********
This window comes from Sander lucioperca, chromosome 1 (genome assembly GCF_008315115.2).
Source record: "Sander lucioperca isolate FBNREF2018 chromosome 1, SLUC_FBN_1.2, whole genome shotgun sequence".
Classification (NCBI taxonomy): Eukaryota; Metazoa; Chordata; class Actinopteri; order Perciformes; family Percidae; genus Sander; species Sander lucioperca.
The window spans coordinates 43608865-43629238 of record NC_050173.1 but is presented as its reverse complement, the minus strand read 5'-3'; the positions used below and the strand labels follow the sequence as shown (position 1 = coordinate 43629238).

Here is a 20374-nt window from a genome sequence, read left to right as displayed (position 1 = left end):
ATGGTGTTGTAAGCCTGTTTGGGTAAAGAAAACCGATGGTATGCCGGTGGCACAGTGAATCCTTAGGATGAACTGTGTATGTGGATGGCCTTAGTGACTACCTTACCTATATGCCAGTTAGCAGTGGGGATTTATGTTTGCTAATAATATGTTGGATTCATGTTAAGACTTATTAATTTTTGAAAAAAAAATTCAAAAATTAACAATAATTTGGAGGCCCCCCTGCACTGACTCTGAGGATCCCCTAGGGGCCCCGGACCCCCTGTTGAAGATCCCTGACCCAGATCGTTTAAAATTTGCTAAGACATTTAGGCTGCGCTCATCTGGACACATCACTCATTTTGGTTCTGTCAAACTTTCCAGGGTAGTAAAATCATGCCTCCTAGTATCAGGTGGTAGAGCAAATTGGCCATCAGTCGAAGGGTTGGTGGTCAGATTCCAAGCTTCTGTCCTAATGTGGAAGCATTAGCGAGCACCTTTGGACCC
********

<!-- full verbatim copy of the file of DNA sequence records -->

This window comes from Sander lucioperca, chromosome 1 (genome assembly GCF_008315115.2).
Source record: "Sander lucioperca isolate FBNREF2018 chromosome 1, SLUC_FBN_1.2, whole genome shotgun sequence".
Classification (NCBI taxonomy): Eukaryota; Metazoa; Chordata; class Actinopteri; order Perciformes; family Percidae; genus Sander; species Sander lucioperca.
The window spans coordinates 43608865-43629238 of record NC_050173.1 but is presented as its reverse complement, the minus strand read 5'-3'; the positions used below and the strand labels follow the sequence as shown (position 1 = coordinate 43629238).

Here is a 20374-nt window from a genome sequence, read left to right as displayed (position 1 = left end):
ATGGTGTTGTAAGCCTGTTTGGGTAAAGAAAACCGATGGTATGCCGGTGGCACAGTGAATCCTTAGGATGAACTGTGTATGTGGATGGCCTTAGTGACTACCTTACCTATATGCCAGTTAGCAGTGGGGATTTATGTTTGCTAATAATATGTTGGATTCATGTTAAGACTTATTAATTTTTGAAAAAAAAATTCAAAAATTAACAATAATTTGGAGGCCCCCCTGCACTGACTCTGAGGATCCCCTAGGGGCCCCGGACCCCCTGTTGAAGATCCCTGACCCAGATCGTTTAAAATTTGCTAAGACATTTAGGCTGCGCTCATCTGGACACATCACTCATTTTGGTTCTGTCAAACTTTCCAGGGTAGTAAAATCATGCCTCCTAGTATCAGGTGGTAGAGCAAATTGGCCATCAGTCGAAGGGTTGGTGGTCAGATTCCAAGCTTCTGTCCTAATGTGGAAGCATTAGCGAGCACCTTTGGACCC